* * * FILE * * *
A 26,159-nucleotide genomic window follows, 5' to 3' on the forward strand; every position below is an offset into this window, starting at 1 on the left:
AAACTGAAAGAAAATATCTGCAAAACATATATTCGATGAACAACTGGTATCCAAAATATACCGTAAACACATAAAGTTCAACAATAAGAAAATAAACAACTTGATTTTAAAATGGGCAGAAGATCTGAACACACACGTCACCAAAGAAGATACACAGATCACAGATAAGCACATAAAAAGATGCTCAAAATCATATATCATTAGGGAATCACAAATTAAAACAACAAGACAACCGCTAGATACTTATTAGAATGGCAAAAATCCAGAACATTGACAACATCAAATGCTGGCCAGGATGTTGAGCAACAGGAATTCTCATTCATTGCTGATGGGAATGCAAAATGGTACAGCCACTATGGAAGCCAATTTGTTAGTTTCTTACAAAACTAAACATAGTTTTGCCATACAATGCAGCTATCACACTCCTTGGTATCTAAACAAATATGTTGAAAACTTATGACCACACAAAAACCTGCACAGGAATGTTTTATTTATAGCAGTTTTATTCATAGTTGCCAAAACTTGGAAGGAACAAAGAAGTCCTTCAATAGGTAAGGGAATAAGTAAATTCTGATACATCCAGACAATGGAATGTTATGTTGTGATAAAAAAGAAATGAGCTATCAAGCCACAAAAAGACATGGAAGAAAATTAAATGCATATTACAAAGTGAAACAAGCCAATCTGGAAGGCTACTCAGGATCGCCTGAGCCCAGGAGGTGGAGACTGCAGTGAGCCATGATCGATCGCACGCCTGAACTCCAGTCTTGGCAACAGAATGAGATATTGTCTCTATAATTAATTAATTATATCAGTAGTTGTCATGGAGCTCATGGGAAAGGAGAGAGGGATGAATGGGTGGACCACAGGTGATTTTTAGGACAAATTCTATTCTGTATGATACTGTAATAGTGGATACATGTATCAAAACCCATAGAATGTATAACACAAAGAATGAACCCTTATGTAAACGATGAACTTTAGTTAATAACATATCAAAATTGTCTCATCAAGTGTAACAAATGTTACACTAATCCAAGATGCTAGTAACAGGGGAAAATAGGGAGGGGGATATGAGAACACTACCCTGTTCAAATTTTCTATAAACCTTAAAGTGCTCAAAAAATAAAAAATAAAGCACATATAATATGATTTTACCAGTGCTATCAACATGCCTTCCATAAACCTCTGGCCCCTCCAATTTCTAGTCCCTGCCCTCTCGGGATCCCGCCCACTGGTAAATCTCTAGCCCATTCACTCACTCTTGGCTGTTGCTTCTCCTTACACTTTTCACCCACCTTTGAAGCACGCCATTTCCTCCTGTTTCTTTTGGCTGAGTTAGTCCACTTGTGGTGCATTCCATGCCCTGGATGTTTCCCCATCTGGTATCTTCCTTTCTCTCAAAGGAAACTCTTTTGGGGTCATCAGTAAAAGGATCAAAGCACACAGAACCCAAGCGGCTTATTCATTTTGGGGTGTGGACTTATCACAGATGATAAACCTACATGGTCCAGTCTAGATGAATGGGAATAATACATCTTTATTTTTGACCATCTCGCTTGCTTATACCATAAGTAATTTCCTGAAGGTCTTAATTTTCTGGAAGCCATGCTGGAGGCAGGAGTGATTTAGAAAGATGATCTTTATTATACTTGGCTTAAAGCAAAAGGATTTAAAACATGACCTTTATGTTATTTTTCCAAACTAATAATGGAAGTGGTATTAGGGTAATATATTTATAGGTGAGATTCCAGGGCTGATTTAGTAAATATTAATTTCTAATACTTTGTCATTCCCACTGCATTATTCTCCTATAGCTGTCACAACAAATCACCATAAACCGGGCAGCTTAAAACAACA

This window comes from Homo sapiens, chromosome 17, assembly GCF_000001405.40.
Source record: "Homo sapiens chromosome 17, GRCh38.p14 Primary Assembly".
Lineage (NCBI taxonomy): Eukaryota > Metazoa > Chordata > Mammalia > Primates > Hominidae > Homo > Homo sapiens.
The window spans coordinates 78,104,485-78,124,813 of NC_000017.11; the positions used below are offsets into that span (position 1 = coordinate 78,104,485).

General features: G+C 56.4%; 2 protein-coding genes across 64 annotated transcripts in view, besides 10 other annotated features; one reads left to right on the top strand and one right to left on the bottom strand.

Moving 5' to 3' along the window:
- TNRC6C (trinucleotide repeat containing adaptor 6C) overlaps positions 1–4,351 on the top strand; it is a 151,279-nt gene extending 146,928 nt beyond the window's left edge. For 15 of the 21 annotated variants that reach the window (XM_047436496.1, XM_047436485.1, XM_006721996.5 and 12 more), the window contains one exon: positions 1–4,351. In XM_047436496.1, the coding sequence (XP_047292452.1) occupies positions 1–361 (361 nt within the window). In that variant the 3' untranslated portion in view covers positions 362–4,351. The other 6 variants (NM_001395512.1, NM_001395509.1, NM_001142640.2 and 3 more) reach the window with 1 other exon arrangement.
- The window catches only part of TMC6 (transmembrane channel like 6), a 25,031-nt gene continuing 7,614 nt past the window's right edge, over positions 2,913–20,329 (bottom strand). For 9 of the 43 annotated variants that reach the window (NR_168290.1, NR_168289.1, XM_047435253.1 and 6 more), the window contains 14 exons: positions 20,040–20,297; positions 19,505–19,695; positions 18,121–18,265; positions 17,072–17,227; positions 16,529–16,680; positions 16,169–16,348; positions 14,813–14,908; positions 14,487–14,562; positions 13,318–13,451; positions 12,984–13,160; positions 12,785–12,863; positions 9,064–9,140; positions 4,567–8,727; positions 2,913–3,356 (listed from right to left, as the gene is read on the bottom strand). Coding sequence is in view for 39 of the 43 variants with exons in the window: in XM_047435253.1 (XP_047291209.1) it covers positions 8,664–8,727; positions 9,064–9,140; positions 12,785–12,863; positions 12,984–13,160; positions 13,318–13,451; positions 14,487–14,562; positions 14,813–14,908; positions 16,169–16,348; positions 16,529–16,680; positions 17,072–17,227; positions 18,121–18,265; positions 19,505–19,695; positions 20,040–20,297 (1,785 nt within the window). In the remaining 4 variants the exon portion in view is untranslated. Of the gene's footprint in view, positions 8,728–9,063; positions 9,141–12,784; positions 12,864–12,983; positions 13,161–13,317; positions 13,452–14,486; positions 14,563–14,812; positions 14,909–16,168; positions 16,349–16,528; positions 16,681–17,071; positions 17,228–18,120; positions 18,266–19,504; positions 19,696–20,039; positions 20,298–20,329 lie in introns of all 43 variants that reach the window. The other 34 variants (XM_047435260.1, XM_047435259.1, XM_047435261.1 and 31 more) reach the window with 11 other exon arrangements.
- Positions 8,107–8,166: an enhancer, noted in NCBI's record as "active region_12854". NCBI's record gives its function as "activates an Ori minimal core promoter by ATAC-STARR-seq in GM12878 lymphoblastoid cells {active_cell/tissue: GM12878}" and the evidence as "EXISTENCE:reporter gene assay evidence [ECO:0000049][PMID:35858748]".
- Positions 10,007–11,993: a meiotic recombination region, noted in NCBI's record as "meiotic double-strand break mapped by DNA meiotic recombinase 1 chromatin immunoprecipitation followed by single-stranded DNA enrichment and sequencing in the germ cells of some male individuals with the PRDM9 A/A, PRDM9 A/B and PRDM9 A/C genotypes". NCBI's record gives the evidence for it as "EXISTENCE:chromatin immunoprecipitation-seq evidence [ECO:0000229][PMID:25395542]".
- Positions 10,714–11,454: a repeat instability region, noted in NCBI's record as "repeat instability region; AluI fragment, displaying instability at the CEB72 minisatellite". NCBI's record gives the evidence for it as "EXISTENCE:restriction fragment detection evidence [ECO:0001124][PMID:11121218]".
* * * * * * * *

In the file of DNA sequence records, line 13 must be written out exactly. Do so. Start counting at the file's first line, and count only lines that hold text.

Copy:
- Positions 10,714–11,454: a repeat instability region, noted in NCBI's record as "repeat instability region; AluI fragment, displaying instability at the CEB72 minisatellite". NCBI's record gives the evidence for it as "EXISTENCE:restriction fragment detection evidence [ECO:0001124][PMID:11121218]".